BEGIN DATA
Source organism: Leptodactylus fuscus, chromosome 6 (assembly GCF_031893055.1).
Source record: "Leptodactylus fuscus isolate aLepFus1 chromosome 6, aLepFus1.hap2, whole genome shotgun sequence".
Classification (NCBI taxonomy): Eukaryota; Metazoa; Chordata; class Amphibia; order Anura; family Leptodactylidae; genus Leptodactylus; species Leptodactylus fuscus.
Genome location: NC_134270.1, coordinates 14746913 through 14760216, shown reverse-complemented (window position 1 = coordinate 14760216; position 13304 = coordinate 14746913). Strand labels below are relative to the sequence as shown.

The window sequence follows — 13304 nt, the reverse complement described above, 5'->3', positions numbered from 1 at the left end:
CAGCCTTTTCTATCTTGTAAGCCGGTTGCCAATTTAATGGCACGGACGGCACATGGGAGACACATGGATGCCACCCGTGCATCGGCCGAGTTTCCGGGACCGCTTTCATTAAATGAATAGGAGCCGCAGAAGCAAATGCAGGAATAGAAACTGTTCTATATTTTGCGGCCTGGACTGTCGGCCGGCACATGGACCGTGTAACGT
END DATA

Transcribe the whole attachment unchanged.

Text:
Source organism: Leptodactylus fuscus, chromosome 6 (assembly GCF_031893055.1).
Source record: "Leptodactylus fuscus isolate aLepFus1 chromosome 6, aLepFus1.hap2, whole genome shotgun sequence".
Classification (NCBI taxonomy): Eukaryota; Metazoa; Chordata; class Amphibia; order Anura; family Leptodactylidae; genus Leptodactylus; species Leptodactylus fuscus.
Genome location: NC_134270.1, coordinates 14746913 through 14760216, shown reverse-complemented (window position 1 = coordinate 14760216; position 13304 = coordinate 14746913). Strand labels below are relative to the sequence as shown.

The window sequence follows — 13304 nt, the reverse complement described above, 5'->3', positions numbered from 1 at the left end:
CAGCCTTTTCTATCTTGTAAGCCGGTTGCCAATTTAATGGCACGGACGGCACATGGGAGACACATGGATGCCACCCGTGCATCGGCCGAGTTTCCGGGACCGCTTTCATTAAATGAATAGGAGCCGCAGAAGCAAATGCAGGAATAGAAACTGTTCTATATTTTGCGGCCTGGACTGTCGGCCGGCACATGGACCGTGTAACGT